Take a look at the hot water crust and you’ll see that it’s made very differently. In this process a mixture of hot, melted fat and water is added the flour and thoroughly mixed in. It’s enough to make an American crust maker fall over faint. However the result is a very uniform mixture of fat, water and flour. That uniformity translates to structure and, by extension, strength. Indeed it’s so uniform that you can pour a liquid gelatin mixture into it and it won’t leak. Being quite rich it’s not as strong as the pie coffins of old, so you can actually chew it and eat it, but it’s a very different experience than an American pie. Hope that helps, L!

12 thoughts on “American vs. British “Hot Water” Pie Crust”

    1. Hey Stewart!

      First, many thanks! And yes I’ve seen several food processor pie crust recipes. I like them for the ease of preparation. I think crusts made by hand are flakier since the butter pieces are less even in size, but that’s a quibble. When it comes to pie crusts I’m a firm believer in the if-it-works-for-you-do-it principle. So long as home made pies get made, the fine details aren’t important!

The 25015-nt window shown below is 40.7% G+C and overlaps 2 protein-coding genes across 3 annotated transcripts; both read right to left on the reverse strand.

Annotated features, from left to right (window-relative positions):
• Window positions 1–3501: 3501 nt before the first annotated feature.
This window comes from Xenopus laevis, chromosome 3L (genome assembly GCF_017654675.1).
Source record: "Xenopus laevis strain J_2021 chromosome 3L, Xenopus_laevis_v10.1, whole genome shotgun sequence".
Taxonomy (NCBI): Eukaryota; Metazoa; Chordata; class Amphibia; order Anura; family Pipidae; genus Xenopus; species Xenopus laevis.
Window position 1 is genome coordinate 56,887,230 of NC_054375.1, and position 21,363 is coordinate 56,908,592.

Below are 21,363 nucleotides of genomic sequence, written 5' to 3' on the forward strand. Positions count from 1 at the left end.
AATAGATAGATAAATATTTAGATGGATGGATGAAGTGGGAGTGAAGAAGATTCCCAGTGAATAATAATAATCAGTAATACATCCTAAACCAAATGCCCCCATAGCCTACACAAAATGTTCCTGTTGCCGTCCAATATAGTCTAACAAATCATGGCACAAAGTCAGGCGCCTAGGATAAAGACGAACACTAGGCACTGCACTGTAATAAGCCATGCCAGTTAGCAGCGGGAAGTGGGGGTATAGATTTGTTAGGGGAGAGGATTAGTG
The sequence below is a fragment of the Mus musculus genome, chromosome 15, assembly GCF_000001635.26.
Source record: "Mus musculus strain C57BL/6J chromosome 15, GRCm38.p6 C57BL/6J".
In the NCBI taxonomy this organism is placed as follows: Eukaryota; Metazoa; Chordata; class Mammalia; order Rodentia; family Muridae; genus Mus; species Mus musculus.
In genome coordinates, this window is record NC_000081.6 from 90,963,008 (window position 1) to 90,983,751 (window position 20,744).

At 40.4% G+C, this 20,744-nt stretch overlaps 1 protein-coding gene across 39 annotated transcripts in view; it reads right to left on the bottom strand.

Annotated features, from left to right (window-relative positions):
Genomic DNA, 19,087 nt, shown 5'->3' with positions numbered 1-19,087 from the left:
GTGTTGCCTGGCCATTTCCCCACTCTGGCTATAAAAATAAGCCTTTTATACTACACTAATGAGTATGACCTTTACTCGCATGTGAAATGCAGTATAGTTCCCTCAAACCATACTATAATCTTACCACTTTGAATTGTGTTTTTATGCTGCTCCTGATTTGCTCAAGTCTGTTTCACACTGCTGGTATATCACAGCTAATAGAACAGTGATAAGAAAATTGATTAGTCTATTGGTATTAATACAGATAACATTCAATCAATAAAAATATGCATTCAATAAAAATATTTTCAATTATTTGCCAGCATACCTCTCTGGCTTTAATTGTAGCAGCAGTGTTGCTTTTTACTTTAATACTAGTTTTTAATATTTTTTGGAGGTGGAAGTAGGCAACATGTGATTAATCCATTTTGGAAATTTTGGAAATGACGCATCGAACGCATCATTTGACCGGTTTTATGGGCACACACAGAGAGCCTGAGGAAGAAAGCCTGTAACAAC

Many thanks for the comment and keep up the good work!

      – Joe

  1. I recently read about a French crust method that uses hot water and melted butter-almost browned. Supposedly makes a lovely flaky pastry and much easier than the usual way.

    I took down the recipe but haven’t made it. Have you heard of it?

    1. Hi Donna!

      I have not heard of that, but my feeling is that it would be firmer rather than flaky, a lot like a hot water crust. But the browned butter probably gives it a great flavor. Send it to me one of these days as I’d be curious to try it!


      – Joe

  2. Thanks! Makes a lot of sense… Actually, since we’re talking about lipids, etc., I have another question: